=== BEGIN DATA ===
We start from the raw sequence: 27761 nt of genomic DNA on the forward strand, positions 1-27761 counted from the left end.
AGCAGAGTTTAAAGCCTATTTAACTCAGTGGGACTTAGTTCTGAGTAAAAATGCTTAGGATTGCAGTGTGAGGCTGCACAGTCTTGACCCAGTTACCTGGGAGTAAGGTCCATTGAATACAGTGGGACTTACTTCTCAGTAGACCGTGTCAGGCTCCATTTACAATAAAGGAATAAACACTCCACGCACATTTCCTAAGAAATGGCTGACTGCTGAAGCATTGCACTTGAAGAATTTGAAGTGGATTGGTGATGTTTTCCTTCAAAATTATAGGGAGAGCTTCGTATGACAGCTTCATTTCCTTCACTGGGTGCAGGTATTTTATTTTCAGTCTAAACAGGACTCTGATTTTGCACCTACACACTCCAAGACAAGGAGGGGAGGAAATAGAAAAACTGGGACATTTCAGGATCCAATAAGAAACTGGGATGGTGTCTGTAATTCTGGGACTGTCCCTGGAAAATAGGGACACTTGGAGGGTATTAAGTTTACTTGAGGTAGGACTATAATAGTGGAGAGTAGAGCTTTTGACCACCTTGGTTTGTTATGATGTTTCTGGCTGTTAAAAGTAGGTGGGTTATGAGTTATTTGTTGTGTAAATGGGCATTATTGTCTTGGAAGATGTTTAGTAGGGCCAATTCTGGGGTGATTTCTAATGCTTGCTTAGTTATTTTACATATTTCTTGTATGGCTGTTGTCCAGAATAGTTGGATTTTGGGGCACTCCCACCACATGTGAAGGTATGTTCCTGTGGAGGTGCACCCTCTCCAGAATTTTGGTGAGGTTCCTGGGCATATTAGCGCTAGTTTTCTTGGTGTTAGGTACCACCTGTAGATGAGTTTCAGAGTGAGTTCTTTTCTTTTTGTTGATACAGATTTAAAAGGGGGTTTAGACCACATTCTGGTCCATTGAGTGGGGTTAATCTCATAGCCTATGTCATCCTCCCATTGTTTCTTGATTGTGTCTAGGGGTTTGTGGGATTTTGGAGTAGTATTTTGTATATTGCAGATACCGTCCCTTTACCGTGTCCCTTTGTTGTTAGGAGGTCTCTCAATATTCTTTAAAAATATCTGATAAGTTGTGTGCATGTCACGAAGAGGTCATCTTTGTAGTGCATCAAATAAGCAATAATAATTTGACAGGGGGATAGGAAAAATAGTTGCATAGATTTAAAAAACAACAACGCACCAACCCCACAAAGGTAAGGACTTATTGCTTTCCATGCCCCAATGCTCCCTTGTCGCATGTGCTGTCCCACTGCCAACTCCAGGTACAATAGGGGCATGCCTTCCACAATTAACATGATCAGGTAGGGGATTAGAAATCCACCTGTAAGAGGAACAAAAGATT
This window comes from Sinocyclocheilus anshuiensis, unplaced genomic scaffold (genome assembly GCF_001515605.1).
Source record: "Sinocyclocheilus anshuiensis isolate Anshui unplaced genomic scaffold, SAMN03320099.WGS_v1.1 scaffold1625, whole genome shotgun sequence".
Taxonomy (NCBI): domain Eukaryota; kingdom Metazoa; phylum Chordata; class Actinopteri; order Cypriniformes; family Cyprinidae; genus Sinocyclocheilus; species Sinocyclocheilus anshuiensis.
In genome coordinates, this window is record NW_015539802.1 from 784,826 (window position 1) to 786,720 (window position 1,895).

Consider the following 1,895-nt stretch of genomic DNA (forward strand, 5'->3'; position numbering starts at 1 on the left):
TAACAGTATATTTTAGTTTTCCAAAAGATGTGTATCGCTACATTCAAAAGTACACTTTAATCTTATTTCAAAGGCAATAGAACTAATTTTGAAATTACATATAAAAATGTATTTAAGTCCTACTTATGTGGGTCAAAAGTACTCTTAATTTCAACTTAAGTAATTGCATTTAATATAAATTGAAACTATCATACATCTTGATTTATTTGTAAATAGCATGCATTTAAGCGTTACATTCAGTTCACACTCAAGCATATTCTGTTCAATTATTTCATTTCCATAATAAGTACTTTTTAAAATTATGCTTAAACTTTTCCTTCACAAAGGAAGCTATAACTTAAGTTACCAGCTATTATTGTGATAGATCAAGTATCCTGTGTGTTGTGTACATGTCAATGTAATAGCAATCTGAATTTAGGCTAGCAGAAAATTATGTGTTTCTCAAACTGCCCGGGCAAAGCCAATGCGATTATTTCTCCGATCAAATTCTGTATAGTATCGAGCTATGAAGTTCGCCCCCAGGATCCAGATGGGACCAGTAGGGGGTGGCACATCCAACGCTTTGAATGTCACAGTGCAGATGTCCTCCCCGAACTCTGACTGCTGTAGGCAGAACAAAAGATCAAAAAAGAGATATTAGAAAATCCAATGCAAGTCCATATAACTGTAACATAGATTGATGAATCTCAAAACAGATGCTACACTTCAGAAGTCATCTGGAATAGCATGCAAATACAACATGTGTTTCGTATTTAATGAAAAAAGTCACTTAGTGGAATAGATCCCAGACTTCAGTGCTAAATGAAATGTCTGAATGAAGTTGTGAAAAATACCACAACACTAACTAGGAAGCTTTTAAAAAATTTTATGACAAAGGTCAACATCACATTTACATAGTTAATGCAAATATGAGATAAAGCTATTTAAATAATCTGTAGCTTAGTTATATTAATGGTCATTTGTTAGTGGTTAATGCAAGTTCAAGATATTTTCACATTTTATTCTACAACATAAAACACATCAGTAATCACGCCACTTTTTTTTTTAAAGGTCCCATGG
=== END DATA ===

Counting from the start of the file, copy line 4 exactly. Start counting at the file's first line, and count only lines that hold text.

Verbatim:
Source record: "Sinocyclocheilus anshuiensis isolate Anshui unplaced genomic scaffold, SAMN03320099.WGS_v1.1 scaffold1625, whole genome shotgun sequence".